Skip to main content

This NCAA prospect could be the next NBA star


To play a sport so athletically demanding and fast as basketball, you have to be in peak psychical condition, especially at the highest level. But one young prospect in the NCAA is defying all odds and dominating his opponents whit his unique chubby figure and gut that just stands out. Let me tell you about Kenneth Lofton Jr.

Zion 2.0?

Listed at 6'7'' and 275 lbs, Lofton Jr. is simply destroying his opposition with an unstoppable mix of strength and finesse. His broad figure makes him impossible to push around or force out of the key, but when he is outside, Kenneth has a soft touch. The variety of post moves really brings an old-school feel to his game, as younger and older fans have a new fan favorite.

Lofton Jr. is only 19 years old and in his second year at Louisiana Tech, showing vast improvement. After a solid freshman season, Kenneth has stepped onto the big scene, averaging 19.4ppg and 11.3 rpg while shooting 59% from the floor. A few recent performances really caught the eye of the national media and fans.

Scroll to Continue

Recommended Articles

Social media popularity

Naturally, fans started looking for NBA comparisons. The #1 name mentioned was Zion Williamson, but that was more a joke, as Zion's weight has been a subject of ridicule for some time now. This picture from the other day didn't help the cause.

But if you want to look at a serious comparison that takes into account Lofton Jr.'s unique skill set, look no further than Zach Randolph. When you think of Z-Bo in his Grizzlies days, that perfectly represents how Kenneth plays. A soft left hand, similar height, weight, and build that is hard to find in today's game. Lofton Jr. has a bit more athletic ability and quicker feet, which you wouldn't expect from his appearance, but you can attribute that to his young age.

The only question lingering around the prospect of Lofton Jr. actually making it to the NBA and dominating the way he is now is: How sustainable is playing at that weight? Sure the 275 lbs of power help Lofton Jr. bang down low and perform his post moves, but carrying that type of weight is hard on your body and especially your knees. That will eventually result in injuries and end his career prematurely. Just look at the problems Zion is having because of his weight.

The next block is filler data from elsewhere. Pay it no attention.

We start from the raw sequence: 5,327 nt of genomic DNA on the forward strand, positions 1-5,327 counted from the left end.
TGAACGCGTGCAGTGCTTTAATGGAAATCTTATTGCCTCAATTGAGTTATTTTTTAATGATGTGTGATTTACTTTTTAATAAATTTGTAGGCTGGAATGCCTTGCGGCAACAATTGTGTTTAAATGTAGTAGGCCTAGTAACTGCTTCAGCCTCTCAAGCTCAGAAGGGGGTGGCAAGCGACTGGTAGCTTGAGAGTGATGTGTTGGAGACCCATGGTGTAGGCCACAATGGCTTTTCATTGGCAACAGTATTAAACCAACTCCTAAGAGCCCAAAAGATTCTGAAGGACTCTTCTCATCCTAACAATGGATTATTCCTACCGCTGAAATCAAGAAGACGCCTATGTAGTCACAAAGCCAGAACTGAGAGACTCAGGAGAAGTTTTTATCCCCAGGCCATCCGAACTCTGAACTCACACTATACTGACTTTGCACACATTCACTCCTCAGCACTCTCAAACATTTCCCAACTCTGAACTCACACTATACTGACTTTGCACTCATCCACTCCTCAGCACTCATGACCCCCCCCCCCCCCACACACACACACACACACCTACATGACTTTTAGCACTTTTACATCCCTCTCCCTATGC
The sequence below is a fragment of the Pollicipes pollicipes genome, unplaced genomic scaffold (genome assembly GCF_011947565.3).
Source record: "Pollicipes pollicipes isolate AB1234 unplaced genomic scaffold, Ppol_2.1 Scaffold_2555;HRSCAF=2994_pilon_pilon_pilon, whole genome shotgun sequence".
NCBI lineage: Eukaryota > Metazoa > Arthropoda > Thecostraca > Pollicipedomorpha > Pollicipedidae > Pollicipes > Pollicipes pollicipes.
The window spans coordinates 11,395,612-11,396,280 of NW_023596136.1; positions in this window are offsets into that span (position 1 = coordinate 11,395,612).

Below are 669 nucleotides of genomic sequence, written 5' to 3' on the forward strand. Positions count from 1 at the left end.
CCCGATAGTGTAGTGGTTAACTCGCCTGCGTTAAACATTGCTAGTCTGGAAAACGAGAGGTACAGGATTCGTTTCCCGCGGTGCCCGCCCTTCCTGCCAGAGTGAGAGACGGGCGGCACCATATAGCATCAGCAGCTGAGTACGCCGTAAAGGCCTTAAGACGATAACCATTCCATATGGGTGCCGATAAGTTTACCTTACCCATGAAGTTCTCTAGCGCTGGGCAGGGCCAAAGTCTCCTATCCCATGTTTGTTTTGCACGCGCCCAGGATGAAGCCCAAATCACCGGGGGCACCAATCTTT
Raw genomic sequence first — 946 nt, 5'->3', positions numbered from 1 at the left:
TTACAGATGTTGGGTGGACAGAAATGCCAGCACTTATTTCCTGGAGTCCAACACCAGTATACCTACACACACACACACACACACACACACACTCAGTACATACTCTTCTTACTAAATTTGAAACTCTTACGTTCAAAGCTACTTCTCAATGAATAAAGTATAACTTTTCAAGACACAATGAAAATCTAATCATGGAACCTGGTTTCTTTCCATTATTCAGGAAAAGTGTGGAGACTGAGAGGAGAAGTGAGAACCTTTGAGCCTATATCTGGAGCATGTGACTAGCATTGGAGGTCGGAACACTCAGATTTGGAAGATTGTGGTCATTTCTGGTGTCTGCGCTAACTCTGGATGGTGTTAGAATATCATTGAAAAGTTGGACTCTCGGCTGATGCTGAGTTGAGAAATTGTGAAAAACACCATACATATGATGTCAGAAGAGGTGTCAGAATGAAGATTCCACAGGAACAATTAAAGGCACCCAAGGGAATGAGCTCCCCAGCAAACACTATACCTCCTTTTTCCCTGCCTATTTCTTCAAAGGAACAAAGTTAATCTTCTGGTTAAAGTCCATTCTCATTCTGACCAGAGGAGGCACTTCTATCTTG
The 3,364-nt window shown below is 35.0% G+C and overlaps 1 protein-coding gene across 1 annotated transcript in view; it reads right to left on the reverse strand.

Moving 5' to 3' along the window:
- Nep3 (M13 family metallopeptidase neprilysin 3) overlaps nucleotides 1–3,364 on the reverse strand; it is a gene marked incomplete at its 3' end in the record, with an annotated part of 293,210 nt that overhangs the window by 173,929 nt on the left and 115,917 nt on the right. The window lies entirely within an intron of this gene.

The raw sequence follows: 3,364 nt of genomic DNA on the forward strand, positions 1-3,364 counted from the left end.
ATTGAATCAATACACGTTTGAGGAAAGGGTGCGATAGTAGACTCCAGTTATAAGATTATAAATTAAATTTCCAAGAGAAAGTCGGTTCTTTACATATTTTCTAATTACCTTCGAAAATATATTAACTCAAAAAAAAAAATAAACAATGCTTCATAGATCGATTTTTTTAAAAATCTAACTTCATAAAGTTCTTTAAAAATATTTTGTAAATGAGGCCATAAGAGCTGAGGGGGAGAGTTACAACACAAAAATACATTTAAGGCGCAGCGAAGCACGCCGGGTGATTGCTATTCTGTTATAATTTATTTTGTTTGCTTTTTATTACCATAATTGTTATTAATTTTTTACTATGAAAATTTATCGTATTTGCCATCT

The best move for Lofton Jr. would be slimming down, in the sense of trying to minimize the fat and build more muscle. He doesn't have to lose the weight or power but just reallocate it differently and work on his diet. That way, he could still punish opponents down-low while being even quicker and more athletic on his feet. If he takes the game of basketball seriously, works on his body, and continues perfecting the craft of low-post play, Lofton Jr. could be a completely different type of star in the modern NBA.

Laker center Shaquille O'Neal

“He bought a new Rolex for every single guy on the team” — former Laker Mark Madsen reveals Shaquille O'Neal's generosity

Just when Madsen thought Shaq buying him a car would finish the shopping spree, O'Neal decided to buy every Laker a brand new Rollie.

LeBron James admits he started taking care of his body pretty late in his career

LeBron shares his top three players of all time: "This is tough!"

Back in 2014, LeBron had a lot of trouble picking just three guys.


Tracy McGrady calls out Rudy Gobert: "What the f**k are you doing in the off-season?"

T-Mac just can comprehend Gobert hasn't added any moves to his offensive game over the years.

Chicago Bulls guard Michael Jordan

Michael Jordan once went from judging a dunk contest to destroying the winner in street clothes

MJ's future teammate Jo Jo English was one of the first people to learn an important lesson - never talk trash to Black Jesus.

Chris Bosh

Chris Bosh promotes healthy eating that keeps him in prime shape despite being retired — “It gives me the energy I need to go forward”

Fully aware his NBA days are behind him, Chris Bosh explained why he still eats healthy and works out every day.

Chicago Bulls guard Michael Jordan goes up against Utah Jazz player Bryon Russell

“There's no 'Jordan rules' when you play 1-on-1“ — Bryon Russell claims Michael Jordan 'chickened out' from a 1-on-1 challenge

After being called out by Michael Jordan during his Hall of Fame speech, Bryon Russell hit back and challenged MJ to a 1-on-1 game. According to Russell, Jordan "chickened out."

Lower Merion High School senior Kobe Bryant

Kobe Bryant had a “kill list” of 56 players who were ranked above him in high school

Trust Kobe Bryant to make any rankings lists (that has him as an underdog) look foolish